Morgan Stanley managing director, Allen C. Caldwell, has a solid track record of betting on things that could eventually turn out badly. Like his decision to call off the Chase mortgage deal in 2020.
After Maureen Murdock had proposed the deal to Morgan Stanley on September 11, Murdock received an e-mail from Caldwell, titled “Murdock Position,” dated November 7, 2020. In the e-mails, Caldwell emphasized that he was still confident that he would lose the mortgage deal. So, he felt no obligation to consult with the firm’s board. Instead, he could continue to own his share of the company.
The proposal came to be known as the Mortgage Backed Securities Compromise, or MBS. It was the centerpiece of the financial crisis. For the credit firms and investment banks, which had benefited from those deals, this was a major blow.
Because of its political connections, Maureen Murdock remained the front runner for the Chase deal. Those who had supported the deal before had been backed by top government officials. So, in spite of the fact that it was a highly complex and controversial issue, the main banks had never supported Maureen Murdock or her proposal.
Not long after Caldwell got that e-mail, a new leader was brought in. This new person, a woman named Emile Rozenfeld, decided that the Chase deal should go forward. Still, he felt that the bank could lose, just as Maureen Murdock had lost. Even though he had no confidence in the policy, he thought that the company’s board should consider whether this was a good idea.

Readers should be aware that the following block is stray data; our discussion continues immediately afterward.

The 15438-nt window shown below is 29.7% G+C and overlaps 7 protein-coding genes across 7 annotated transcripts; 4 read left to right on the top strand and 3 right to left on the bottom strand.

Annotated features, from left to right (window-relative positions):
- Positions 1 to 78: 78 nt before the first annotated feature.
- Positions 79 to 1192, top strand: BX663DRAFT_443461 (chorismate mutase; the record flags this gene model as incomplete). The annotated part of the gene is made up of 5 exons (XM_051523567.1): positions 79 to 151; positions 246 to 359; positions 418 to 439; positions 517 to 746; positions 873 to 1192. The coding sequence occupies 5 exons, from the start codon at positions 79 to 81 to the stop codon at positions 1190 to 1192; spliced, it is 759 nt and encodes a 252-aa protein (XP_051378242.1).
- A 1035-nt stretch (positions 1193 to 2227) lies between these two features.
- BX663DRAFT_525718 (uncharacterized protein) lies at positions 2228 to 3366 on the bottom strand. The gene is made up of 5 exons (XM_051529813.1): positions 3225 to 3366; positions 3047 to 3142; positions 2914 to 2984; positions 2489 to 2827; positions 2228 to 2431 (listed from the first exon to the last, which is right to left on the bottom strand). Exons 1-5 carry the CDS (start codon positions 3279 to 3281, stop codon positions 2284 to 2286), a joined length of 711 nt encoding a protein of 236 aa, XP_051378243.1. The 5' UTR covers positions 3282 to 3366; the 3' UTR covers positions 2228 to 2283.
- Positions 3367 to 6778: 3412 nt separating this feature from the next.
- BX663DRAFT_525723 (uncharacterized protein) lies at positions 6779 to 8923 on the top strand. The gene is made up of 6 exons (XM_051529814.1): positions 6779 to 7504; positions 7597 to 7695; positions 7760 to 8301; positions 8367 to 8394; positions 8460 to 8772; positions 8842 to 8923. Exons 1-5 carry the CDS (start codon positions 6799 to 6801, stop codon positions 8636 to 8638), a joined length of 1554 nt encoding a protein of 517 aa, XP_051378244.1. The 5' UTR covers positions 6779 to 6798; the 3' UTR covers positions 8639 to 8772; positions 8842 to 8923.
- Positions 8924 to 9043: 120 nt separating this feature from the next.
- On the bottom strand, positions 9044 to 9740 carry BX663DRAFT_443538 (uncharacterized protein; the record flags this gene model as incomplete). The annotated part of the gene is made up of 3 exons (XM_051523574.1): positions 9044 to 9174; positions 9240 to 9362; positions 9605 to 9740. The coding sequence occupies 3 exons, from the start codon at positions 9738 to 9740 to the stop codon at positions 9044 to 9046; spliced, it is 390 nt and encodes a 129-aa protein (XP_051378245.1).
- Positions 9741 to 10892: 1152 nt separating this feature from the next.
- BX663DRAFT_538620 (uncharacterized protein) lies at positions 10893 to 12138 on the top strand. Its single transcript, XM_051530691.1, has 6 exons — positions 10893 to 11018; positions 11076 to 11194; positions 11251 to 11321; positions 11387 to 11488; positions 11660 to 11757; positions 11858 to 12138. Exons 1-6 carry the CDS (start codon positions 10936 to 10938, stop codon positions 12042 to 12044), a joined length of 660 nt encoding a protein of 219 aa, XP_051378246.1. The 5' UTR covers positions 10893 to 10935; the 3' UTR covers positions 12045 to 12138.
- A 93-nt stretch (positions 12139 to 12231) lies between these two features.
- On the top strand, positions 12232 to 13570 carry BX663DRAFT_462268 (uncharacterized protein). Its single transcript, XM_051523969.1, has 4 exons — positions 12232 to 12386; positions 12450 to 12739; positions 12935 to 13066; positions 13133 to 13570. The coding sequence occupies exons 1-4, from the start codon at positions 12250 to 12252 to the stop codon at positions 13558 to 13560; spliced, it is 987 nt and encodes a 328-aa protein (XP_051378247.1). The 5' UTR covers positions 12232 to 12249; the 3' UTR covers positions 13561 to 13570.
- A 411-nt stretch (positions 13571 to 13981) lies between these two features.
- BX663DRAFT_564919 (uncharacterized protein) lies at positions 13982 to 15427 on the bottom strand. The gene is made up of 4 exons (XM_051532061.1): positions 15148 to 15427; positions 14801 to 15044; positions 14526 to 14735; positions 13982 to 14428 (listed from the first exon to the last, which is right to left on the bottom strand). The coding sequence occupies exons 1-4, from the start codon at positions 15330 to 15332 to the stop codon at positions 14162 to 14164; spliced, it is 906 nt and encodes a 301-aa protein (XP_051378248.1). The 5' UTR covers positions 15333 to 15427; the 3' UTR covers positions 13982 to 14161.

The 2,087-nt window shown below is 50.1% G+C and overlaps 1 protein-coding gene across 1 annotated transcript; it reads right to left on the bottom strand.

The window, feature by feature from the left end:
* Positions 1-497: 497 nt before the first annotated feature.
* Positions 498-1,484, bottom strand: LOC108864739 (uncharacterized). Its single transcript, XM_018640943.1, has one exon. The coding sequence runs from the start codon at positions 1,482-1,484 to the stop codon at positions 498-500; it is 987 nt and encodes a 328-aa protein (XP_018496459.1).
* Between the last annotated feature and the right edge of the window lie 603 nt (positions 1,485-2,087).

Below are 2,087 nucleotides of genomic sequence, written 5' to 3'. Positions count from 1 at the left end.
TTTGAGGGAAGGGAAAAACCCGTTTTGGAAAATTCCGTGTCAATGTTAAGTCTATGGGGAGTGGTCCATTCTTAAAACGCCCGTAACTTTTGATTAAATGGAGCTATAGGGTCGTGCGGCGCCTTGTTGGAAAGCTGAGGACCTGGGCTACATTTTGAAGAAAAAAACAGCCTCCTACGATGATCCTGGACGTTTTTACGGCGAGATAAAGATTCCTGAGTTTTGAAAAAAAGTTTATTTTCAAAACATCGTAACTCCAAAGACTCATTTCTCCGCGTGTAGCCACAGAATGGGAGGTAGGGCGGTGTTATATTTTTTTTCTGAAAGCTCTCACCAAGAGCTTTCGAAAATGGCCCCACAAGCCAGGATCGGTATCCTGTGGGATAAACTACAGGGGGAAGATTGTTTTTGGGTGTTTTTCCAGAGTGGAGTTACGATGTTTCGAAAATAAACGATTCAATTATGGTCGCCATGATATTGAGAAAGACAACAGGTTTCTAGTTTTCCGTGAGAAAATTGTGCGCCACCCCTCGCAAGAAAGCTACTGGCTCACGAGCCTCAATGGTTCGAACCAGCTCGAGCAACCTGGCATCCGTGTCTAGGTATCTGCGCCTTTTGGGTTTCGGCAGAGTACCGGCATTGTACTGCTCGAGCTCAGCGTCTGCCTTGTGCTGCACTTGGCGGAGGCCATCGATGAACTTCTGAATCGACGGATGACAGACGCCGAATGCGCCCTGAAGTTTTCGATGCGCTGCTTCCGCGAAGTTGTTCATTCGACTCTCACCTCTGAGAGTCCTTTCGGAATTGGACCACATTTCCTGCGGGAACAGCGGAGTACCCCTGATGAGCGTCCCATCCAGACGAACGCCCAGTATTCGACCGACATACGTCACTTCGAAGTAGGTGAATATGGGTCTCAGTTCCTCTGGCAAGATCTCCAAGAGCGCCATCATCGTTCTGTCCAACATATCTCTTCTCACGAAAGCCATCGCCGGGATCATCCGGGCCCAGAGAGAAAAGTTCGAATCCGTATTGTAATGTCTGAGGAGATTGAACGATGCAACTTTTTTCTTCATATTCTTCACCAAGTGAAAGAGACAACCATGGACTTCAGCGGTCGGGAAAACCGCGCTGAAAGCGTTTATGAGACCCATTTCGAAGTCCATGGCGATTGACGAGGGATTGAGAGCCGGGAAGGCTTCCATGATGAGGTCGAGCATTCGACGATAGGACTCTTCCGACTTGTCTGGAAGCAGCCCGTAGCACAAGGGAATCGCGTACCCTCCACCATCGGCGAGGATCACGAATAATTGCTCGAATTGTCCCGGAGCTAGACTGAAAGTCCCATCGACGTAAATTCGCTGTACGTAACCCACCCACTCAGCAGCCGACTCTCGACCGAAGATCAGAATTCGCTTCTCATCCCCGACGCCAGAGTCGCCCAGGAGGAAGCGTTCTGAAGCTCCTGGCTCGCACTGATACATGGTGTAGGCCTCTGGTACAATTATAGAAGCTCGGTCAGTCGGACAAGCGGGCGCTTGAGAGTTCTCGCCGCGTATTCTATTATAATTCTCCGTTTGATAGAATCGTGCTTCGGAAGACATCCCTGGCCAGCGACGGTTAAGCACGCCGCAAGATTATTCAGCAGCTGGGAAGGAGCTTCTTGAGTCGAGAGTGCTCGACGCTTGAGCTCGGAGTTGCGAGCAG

However, when the final agreement was made, Caldwell announced that the board had changed its mind. The new board decided to take a second look at the proposal. And so the affair was left with Moody’s Investors Service, which rated the plan and determined that it was “credit negative.”
Morgan Stanley was one of the companies to have found a way to end up being credit negative. Investors had lost a large sum of money in these complex arrangements. All the same, at least the loss had been quickly reversed.
What is it about the Moody’s rating that makes Morgan Stanley a problem? We will return to this later, but first we should take a look at Caldwell’s reasons for pushing through the Mortgage Backed Securities Compromise.
When Moody’s first rated the deal, it ranked the deal as neutral or poor. It warned that many other rating agencies were considering the deal and it had the potential to cause serious harm to the credit markets.
Then Moody’s assigned an agency, Mary Popp, to oversee the financial structure. This resulted in the need for every rated entity to get its deal approved by Popp before it could proceed.
Indeed, this has become a problematic situation for all of us. Of course, it is important to remember that Moody’s has a duty to the United States government, but the rating agency has also a duty to the credit markets, so it must be careful when it ranks credit ratings.
Indeed, it is only because of the Moody’s involvement that the deal was pulled off the table in 2020. These days, Moody’s has issued no negative comments on any major financial contracts, but it is still getting its share of heat.